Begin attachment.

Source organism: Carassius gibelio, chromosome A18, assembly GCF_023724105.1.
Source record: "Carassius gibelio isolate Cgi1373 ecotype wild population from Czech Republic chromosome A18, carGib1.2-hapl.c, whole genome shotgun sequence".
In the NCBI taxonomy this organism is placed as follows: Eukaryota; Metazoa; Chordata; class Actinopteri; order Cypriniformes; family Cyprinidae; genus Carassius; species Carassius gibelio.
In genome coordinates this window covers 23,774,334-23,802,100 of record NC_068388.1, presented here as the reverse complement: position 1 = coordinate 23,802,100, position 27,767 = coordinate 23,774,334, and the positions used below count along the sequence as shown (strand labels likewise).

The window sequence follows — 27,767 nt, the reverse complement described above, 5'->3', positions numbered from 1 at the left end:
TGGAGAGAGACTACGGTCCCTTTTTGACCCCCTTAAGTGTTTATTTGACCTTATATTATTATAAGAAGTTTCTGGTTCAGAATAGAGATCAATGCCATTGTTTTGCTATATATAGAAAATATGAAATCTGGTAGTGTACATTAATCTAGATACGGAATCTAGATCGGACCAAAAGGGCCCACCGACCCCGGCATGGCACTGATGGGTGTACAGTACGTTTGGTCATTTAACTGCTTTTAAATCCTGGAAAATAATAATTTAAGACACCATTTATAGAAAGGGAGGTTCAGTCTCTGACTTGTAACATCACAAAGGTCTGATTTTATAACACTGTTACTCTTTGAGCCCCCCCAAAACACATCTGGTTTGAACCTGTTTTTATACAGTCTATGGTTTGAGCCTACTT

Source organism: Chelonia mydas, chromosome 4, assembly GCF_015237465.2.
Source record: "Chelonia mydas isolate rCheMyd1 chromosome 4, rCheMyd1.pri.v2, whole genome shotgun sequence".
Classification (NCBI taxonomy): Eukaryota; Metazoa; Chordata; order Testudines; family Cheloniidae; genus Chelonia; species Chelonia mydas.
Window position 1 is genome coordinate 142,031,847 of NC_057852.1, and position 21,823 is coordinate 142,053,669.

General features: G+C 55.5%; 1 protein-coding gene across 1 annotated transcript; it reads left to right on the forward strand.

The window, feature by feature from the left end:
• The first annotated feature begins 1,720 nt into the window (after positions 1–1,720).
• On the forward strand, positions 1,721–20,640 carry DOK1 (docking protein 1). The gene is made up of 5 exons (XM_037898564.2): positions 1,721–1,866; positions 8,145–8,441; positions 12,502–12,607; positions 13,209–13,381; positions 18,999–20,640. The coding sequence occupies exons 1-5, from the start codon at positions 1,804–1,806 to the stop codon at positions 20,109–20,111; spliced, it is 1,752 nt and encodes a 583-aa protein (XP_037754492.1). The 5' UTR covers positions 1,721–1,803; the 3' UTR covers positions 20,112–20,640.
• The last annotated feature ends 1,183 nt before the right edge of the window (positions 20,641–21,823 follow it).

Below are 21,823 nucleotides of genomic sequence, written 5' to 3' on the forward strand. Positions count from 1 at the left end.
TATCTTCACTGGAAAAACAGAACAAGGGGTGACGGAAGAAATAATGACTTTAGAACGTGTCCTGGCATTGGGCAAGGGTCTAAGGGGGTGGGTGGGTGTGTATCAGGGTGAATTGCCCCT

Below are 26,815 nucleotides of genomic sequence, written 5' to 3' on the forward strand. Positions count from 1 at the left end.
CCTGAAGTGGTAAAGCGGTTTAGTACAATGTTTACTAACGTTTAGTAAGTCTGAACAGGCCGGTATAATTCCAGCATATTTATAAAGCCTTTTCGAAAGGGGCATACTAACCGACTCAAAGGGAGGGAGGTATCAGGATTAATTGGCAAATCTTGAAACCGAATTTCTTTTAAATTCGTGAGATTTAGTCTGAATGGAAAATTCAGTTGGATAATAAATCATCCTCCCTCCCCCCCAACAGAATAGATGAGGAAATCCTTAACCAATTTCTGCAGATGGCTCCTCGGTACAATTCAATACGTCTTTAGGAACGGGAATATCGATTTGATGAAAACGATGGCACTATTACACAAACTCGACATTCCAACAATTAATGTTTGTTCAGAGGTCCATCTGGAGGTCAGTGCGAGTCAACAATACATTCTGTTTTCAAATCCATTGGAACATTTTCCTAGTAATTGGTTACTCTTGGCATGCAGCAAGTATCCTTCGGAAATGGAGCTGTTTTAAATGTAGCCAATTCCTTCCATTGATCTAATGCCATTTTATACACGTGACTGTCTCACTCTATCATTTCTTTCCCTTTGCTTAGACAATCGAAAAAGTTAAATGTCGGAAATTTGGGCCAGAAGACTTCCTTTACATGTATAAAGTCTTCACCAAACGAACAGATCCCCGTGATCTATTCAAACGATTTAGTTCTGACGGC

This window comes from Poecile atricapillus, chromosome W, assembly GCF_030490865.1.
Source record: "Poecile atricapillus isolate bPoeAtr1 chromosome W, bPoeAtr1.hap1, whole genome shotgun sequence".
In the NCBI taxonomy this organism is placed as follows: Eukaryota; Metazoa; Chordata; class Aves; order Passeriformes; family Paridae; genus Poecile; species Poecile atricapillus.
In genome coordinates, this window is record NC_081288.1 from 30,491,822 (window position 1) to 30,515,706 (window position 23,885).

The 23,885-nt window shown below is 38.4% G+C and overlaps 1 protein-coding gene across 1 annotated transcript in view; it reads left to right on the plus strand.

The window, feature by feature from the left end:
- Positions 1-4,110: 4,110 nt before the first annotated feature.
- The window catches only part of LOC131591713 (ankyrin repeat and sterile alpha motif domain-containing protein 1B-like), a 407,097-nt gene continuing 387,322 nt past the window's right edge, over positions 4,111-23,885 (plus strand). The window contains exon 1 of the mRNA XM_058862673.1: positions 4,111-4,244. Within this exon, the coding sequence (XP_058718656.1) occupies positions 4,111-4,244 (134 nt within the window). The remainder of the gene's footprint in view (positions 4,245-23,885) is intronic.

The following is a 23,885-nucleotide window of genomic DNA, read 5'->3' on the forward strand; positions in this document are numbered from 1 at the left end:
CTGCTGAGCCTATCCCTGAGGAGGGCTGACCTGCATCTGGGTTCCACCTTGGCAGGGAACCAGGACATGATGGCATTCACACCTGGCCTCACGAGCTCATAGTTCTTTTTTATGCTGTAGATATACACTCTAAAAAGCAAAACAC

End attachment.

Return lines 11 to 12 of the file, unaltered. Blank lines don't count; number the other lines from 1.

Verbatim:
General features: G+C 55.5%; 1 protein-coding gene across 1 annotated transcript; it reads left to right on the forward strand.

The window, feature by feature from the left end: